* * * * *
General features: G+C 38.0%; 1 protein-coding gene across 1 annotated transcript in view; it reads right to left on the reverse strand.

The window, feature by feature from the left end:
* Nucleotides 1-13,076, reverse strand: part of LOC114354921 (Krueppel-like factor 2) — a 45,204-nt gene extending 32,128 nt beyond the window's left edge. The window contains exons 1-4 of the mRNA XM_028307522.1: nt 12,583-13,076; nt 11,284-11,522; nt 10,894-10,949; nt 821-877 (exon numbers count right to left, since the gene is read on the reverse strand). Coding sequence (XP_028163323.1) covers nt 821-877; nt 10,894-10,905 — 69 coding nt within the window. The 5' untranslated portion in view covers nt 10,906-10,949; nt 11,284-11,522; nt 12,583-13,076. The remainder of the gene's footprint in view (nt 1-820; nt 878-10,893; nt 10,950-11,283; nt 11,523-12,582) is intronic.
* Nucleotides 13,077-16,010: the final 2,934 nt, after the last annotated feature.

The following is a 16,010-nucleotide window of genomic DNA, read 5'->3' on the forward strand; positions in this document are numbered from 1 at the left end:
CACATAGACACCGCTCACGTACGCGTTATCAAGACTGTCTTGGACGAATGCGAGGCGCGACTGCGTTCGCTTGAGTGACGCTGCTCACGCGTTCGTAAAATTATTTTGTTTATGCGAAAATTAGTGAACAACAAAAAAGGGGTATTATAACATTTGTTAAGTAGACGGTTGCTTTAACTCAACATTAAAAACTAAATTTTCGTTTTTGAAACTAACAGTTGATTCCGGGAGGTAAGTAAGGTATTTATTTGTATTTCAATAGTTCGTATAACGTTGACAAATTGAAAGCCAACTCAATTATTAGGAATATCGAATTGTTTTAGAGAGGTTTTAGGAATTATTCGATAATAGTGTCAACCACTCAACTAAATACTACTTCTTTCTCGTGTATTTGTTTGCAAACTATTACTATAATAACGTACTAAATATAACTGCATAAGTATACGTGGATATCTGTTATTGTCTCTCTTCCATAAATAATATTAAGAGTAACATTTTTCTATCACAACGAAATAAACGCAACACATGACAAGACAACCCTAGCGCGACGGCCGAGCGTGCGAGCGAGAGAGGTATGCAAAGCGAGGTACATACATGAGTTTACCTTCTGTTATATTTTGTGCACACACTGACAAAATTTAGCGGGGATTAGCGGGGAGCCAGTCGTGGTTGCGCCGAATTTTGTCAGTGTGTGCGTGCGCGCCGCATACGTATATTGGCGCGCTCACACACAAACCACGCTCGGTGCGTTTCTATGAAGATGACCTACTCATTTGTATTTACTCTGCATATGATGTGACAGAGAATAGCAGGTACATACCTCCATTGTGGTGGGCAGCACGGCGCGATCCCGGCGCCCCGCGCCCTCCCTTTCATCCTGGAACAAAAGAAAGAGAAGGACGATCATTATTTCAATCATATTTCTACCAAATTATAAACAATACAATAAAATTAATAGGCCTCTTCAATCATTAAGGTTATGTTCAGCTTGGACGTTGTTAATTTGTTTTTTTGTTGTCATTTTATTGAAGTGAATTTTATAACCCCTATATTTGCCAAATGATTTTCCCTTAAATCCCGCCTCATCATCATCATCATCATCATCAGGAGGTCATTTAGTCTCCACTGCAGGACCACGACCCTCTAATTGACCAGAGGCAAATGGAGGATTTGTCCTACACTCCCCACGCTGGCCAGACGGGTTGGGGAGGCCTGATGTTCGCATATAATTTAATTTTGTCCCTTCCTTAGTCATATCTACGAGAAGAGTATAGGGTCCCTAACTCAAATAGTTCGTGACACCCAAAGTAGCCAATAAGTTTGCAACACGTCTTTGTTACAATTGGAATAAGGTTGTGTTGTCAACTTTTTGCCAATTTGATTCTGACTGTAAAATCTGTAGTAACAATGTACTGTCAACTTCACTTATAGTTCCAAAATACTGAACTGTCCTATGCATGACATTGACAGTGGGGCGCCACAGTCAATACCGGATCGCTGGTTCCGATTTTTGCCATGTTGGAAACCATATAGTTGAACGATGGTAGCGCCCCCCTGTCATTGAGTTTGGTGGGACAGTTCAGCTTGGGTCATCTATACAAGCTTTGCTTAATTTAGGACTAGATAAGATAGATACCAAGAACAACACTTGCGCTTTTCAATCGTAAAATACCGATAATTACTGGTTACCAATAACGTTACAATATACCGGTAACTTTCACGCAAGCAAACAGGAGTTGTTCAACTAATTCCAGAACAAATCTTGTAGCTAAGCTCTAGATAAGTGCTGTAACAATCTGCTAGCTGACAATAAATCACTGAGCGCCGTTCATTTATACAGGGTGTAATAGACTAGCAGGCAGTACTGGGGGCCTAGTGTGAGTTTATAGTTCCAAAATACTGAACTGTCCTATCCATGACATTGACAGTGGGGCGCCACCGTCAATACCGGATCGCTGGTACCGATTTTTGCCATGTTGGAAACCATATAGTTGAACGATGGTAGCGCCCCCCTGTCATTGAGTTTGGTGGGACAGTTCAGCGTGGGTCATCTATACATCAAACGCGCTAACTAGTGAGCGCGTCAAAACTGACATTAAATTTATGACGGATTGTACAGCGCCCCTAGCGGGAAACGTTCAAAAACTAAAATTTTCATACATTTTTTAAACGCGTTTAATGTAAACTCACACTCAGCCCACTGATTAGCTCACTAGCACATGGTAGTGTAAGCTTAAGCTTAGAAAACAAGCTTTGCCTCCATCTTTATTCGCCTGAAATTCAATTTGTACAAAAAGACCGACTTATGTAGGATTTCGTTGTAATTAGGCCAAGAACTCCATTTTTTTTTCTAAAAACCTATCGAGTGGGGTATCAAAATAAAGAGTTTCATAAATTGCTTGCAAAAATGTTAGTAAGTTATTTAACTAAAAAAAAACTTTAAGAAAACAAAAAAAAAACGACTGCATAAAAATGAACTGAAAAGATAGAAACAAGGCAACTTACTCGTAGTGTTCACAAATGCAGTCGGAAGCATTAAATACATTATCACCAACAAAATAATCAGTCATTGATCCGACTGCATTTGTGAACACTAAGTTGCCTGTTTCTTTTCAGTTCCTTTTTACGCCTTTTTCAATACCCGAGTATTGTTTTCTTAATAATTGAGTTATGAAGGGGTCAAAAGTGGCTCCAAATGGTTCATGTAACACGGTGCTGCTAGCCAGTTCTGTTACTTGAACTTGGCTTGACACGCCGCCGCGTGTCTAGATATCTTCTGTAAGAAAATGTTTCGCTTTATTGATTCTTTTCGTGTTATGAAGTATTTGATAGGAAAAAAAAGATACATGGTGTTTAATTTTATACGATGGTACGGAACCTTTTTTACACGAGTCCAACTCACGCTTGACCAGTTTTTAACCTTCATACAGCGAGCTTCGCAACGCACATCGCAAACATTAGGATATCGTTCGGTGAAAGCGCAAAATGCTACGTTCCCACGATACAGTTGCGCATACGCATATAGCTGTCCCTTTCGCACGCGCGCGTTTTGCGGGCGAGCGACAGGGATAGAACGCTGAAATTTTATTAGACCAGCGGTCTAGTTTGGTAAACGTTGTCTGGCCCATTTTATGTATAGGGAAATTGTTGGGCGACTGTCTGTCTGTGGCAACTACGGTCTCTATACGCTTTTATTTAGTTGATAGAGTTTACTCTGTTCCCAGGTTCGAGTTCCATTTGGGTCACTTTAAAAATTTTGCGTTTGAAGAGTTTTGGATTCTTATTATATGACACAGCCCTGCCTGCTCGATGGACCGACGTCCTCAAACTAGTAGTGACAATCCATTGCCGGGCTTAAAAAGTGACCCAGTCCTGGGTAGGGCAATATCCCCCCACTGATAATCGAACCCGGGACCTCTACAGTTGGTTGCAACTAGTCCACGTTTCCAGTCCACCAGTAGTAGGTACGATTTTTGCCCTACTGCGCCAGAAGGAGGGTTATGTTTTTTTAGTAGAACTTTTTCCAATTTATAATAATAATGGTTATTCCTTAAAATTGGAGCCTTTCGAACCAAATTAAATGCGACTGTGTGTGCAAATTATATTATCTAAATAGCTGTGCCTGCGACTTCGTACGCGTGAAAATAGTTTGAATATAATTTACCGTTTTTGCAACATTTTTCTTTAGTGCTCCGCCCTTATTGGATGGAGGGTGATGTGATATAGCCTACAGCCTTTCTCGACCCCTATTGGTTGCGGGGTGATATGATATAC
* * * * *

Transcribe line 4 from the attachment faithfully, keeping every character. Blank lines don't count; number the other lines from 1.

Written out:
* Nucleotides 13,077-16,010: the final 2,934 nt, after the last annotated feature.